SAN SIMON -- An official from the local government here Wednesday, July 12, asserted that the ongoing “upgrading” project of an investor where warehouses will be constructed along a portion of the North Luzon Expressway (NLEx) will “not be a threat” and cut access to the vital road network in case of flooding.
Despite observations of stakeholders which were backed by photographs and an actual inspection recently, San Simon Municipal engineer Benigno Bonus insisted that all waterways and tributaries are functional, including the Cabalantian Creek which is reportedly affected by the upgrading project of a privately-owned company here.
Bonus made the clarification after the Department of Public Works and Highways (DPWH)-Central Luzon and the Pampanga Chamber of Commerce and Industry, Inc. called the attention of the local government of San Simon to look into the construction activities along NLEx which were observed to have covered essential waterways.
DPWH-Central Luzon director Antonio Molano, Jr., in an earlier interview, echoed the concern of Pampanga Chamber officials that closure of the waterways will cut access to NLEx, paralyze commerce and trade, and cause further flooding to San Simon and other towns in the province, including the City of San Fernando.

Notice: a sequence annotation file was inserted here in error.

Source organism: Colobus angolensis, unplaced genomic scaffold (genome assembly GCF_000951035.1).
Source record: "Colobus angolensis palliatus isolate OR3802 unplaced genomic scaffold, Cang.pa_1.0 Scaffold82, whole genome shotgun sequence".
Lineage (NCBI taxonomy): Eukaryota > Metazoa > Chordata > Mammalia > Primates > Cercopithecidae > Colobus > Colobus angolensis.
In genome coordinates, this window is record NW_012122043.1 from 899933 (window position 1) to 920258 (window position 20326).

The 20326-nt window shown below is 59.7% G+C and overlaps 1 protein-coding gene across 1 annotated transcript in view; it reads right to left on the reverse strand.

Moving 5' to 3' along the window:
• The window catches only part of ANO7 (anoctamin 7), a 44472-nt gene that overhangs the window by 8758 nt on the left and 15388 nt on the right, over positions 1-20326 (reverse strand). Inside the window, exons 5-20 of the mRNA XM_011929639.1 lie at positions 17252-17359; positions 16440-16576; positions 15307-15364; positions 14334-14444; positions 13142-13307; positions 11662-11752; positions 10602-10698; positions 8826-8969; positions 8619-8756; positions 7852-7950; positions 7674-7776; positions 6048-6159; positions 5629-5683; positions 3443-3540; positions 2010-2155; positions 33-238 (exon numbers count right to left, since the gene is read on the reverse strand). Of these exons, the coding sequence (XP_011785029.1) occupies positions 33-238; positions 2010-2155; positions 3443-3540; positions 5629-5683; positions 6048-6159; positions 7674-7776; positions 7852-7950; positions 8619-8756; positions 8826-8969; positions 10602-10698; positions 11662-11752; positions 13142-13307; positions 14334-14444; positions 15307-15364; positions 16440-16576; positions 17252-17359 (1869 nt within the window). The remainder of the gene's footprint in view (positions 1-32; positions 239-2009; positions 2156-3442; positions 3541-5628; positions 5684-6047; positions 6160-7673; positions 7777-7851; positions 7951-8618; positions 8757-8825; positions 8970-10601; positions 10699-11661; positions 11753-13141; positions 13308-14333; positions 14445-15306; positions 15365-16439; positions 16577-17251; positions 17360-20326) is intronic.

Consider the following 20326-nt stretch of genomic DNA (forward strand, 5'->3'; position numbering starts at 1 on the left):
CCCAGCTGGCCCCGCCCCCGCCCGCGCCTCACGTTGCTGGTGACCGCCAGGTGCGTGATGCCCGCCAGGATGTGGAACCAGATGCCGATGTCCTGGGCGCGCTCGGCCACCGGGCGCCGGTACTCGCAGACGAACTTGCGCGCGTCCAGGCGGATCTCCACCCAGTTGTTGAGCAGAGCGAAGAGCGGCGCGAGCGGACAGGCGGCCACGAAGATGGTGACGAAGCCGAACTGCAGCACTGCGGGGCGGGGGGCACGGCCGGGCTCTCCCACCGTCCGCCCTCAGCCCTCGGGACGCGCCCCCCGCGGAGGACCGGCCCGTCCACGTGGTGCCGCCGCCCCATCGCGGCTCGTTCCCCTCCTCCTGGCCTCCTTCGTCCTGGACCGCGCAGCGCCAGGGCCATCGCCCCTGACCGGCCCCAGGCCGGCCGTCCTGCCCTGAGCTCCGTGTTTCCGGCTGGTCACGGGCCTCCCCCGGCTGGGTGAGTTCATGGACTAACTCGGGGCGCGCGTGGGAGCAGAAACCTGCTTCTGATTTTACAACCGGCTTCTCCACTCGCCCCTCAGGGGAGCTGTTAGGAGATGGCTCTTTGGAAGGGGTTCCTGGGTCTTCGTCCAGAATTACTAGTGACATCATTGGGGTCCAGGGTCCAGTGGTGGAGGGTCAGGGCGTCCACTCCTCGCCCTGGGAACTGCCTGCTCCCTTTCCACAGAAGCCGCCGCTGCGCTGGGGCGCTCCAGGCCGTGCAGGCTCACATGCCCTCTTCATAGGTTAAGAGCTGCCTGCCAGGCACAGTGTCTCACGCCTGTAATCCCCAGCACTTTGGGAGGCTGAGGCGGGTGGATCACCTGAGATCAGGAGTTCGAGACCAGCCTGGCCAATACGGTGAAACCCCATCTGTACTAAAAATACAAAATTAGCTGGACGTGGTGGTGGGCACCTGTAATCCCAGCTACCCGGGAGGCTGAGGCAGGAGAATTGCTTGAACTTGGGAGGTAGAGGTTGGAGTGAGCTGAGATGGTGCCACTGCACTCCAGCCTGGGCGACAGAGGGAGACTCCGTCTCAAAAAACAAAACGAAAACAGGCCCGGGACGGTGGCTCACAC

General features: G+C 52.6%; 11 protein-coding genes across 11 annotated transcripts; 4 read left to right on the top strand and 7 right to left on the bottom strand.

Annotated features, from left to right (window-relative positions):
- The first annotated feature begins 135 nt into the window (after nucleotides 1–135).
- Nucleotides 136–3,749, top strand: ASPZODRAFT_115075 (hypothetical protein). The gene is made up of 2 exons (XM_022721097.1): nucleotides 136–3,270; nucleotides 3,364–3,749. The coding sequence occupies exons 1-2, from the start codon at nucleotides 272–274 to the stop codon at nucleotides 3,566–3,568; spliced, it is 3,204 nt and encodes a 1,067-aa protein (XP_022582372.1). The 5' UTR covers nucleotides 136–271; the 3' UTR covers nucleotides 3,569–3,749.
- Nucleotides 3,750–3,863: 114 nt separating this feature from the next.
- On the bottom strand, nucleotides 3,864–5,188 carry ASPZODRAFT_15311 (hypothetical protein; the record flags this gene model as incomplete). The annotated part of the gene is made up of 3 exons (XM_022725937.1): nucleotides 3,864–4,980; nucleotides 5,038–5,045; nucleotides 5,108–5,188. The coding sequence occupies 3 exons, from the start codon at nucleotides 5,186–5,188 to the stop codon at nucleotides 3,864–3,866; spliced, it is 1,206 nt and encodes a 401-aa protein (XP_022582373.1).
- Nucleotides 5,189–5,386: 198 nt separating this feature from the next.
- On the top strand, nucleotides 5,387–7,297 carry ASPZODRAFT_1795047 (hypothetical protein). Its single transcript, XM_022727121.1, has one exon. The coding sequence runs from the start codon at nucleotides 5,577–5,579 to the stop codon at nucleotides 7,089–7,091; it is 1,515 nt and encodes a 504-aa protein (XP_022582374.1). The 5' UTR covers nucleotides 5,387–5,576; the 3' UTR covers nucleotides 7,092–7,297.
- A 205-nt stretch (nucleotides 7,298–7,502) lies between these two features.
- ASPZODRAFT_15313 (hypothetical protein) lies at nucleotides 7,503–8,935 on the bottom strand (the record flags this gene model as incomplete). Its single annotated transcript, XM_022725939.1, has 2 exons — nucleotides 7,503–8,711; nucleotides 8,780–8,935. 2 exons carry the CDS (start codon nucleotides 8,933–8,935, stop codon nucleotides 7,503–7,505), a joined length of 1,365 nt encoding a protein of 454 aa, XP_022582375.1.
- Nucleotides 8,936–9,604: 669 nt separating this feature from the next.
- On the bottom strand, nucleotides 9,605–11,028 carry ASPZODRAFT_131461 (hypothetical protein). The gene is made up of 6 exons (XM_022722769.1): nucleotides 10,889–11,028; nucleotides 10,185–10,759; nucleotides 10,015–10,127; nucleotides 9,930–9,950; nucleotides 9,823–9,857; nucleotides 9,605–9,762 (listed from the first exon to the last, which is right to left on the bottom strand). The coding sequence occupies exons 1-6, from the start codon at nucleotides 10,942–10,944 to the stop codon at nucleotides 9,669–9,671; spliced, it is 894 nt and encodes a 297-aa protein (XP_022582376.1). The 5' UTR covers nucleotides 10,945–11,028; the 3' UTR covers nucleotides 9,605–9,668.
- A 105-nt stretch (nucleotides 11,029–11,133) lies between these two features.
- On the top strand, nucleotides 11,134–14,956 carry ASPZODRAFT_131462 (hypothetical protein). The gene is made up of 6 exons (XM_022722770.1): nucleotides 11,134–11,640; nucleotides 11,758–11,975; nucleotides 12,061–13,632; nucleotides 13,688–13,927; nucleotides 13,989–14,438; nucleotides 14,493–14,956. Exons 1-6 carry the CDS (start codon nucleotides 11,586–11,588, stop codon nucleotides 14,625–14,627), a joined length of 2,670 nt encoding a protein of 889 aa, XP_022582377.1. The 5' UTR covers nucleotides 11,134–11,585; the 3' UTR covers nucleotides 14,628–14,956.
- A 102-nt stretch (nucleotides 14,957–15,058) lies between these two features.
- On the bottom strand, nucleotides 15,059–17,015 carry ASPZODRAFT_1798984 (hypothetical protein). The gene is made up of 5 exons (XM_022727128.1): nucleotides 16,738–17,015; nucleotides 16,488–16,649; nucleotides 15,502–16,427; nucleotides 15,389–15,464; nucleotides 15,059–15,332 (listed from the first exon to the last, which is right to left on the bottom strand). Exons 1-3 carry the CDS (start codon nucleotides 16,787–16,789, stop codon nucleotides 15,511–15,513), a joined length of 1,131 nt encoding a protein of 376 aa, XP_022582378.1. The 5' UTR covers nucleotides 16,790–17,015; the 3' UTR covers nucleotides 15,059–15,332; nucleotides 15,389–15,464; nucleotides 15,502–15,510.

He added that if water from the upstream cannot pass by its natural course, it might clog the area until it affects the access road of NLEx which is adjacent to the property.
Bonus clarified that the company, which is building warehouses for business purposes, did not cover the Cabalantian Creek or any waterway in the area in the course of the construction.
The engineer admitted that in the aerial view of the photographs, the waterway seemed to be covered since the contractor implemented an architectural strategy called “box culvert” where the surface is covered but water from underneath is flowing.
He added that the box culvert design is used for many years because of special waterway requirements, unusual load conditions, or designer preference. The structure allows water to flow under a road, railroad, trail, or similar obstructions from one side to the other side, typically embedded so as to be surrounded by soil.
“From an aerial view, covered talaga siya. Engineering design kasi ‘yan para mamaximize nila ‘yung lot area, pero doon sa ilalim, functional ‘yung Cabalantian Creek,” he said.
Bonus disclosed that before the construction of the private company in the 90-hectare lot in Quezon Road, Cabalantian Creek is heavily silted and is in near dysfunctional state.
“Actually hindi nag-cause ng problem ‘yung company. They actually provided a solution kasi ni-rehabalitate nila ‘yung tributary. Dinesilt nila ‘yun at nilinis,” he stressed.
Bonus said that he and the local government are willing to meet with DPWH-Central Luzon and Pampanga Chamber officials to discuss and shed light to the concern.
"Wala naman problema doon. Mas maganda na mas malinawan ang lahat, lalo na safety ang isang concern dito," he noted.